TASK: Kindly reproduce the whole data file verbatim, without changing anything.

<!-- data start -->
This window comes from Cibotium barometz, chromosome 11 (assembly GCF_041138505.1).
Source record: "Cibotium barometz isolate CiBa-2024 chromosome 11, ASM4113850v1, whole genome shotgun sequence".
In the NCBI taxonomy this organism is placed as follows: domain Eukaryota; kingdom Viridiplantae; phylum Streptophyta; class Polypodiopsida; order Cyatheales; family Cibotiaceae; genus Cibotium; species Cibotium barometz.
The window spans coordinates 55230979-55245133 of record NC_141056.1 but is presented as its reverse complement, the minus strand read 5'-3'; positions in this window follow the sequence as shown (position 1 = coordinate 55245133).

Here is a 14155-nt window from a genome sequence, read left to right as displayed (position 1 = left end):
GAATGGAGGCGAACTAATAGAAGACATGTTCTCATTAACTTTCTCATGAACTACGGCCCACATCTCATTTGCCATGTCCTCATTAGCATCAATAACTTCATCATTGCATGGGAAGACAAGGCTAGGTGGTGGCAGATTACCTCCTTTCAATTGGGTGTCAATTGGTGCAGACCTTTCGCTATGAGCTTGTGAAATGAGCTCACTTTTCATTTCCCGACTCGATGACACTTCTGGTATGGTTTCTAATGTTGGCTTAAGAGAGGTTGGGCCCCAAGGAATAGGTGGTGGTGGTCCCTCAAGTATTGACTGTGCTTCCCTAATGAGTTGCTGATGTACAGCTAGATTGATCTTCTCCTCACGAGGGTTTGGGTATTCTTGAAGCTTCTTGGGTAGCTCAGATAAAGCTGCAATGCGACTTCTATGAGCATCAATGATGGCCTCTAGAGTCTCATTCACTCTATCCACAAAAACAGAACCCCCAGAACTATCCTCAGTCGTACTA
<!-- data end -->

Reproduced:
This window comes from Cibotium barometz, chromosome 11 (assembly GCF_041138505.1).
Source record: "Cibotium barometz isolate CiBa-2024 chromosome 11, ASM4113850v1, whole genome shotgun sequence".
In the NCBI taxonomy this organism is placed as follows: domain Eukaryota; kingdom Viridiplantae; phylum Streptophyta; class Polypodiopsida; order Cyatheales; family Cibotiaceae; genus Cibotium; species Cibotium barometz.
The window spans coordinates 55230979-55245133 of record NC_141056.1 but is presented as its reverse complement, the minus strand read 5'-3'; positions in this window follow the sequence as shown (position 1 = coordinate 55245133).

Here is a 14155-nt window from a genome sequence, read left to right as displayed (position 1 = left end):
GAATGGAGGCGAACTAATAGAAGACATGTTCTCATTAACTTTCTCATGAACTACGGCCCACATCTCATTTGCCATGTCCTCATTAGCATCAATAACTTCATCATTGCATGGGAAGACAAGGCTAGGTGGTGGCAGATTACCTCCTTTCAATTGGGTGTCAATTGGTGCAGACCTTTCGCTATGAGCTTGTGAAATGAGCTCACTTTTCATTTCCCGACTCGATGACACTTCTGGTATGGTTTCTAATGTTGGCTTAAGAGAGGTTGGGCCCCAAGGAATAGGTGGTGGTGGTCCCTCAAGTATTGACTGTGCTTCCCTAATGAGTTGCTGATGTACAGCTAGATTGATCTTCTCCTCACGAGGGTTTGGGTATTCTTGAAGCTTCTTGGGTAGCTCAGATAAAGCTGCAATGCGACTTCTATGAGCATCAATGATGGCCTCTAGAGTCTCATTCACTCTATCCACAAAAACAGAACCCCCAGAACTATCCTCAGTCGTACTA